Education: Bringing It All Together
Recently I had the privilege of being one of the participants interviewed by Hannah Jones, Founder and Director of Connecting Learning, at a UK Trade & Investment Education Webinar organized by the i2i Events Group. Others on the panel included Dominic Savage, Director General of the British Educational Suppliers Association, Karim Derrick, Development Director of TAG Assessment, and John Crick, CEO or Crick Software. Whilst we talked about the British education marketplace, for me, an international theme was how to support education in bringing it all together for educators and students, as well as those children not attending school today.
Teachers have always wanted to personalize the learning experience, but they’ve just not been able to. Technology is actually unlocking that potential for teachers to be able to do it. We talk a lot about MOOCs (Massive Open Online Course) and big data, but the truth is that you actually need to make it into small data, so that decisions can be made for that individual student. And that has to be big data presented in an intuitive way to both the learning and the educator. Technology can do that now. I think in the past it has been too complicated. We’ve learned to over time how to make that process intuitive.
One of the things we talk about is workflow. In other businesses you’d take someone’s workflow, and you apply technology to make that person more productive. You couldn’t talk like that in education terms, but actually that’s what we’re talking about. We’re looking at the learner’s workflow, and the teacher’s workflow. What if you called that ClassFlow, and just focus on education? We are now bringing all the bits and pieces together—learning content, with teaching content, with assessment content. Add to that front of classroom technologies, with 1:1 technologies—bringing it all together with the data, so educators can make good decisions is really the point we’ve reached.
What happens next—especially when 57 million children don’t go to school today—will require us all to take more active roles. We’re looking at mobile learning—M-Learning as UNESCO calls it. But we just don’t want to give students technology. We need to make that technology effective, in terms of bringing it all together for the learning experience. M-Learning is going to be a really big part of that. That, along with enabling assessment for feedback, so we know where students are in their learning will unlock that potential for personalisation.
When I started teaching, I taught six maths classes of 30 students each—180 students. How on earth could I know them individually without technology? Wouldn’t it be wonderful to go back in time, and use what we have now? It’s so exciting.
Whilst more learning will happen outside of school, the classroom will be a learning place for a long time to come, but the role of the teacher will change as they manage learning rather than dictate the learning. Having said that, the bringing together of different technologies will bring change as well. If each child has his/her own technology—it isn’t just about them looking at a screen—they still need to collaborate. There will be a growth in software that can link technologies together, whether that’s front of class or distant. That brings the parent into that community, because it brings it all together, enabling, not just personalisation—“I’m doing my things”—but collaboration as well—as the crucial part of the learning process. These experiences will enable students to demonstrate what they know, through the technology. In the past you couldn’t get that done in a normal classroom situation, where you were one educator to thirty students—and in many other countries one to sixty students.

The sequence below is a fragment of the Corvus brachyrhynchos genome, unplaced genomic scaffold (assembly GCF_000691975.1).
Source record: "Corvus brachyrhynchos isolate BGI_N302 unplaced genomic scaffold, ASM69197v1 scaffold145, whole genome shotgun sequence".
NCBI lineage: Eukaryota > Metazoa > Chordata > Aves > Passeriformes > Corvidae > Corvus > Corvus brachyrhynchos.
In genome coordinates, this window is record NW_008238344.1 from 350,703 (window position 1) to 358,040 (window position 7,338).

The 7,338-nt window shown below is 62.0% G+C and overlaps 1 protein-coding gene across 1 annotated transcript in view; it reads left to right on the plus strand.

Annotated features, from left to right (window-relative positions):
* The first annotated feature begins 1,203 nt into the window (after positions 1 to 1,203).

The biggest problem in making all this happen is the ability of the teacher in the classroom. All the things have to be in the right place. If the professional development isn’t right, and the technology isn’t focused—you can have all the tools in the world, but they won’t have an impact unless you sharpen them. Continuous Professional Development (CPD) is a crucial part. We need to continue to help countries develop CPD programs. It is so fundamental. What video and other similar solutions allow now—because we all learn in different ways—is to let educators dip in and out of professional development, in a “Just in Time” way, when they need to. Educators still need guidance, just as students need a learning guide. Teacher CPD has to mimic that as well, and we can do it now because of that “Just in Time” CPD approach.
Author’s Note: I’d like to thank Hannah Jones for her brilliant questions, UK Trade & Investment, the i21 Events Group, and my fellow education and business panelist for helping me to organize my thoughts for this post. Please watch the total video conversation. The panelists are a who’s who of education expertise and knowledge.
Jim Wynn is Chief Education Officer at Promethean and is responsible for the company’s education strategy. Jim has been head teacher of two secondary schools in the UK, in which he pioneered the use of ICT.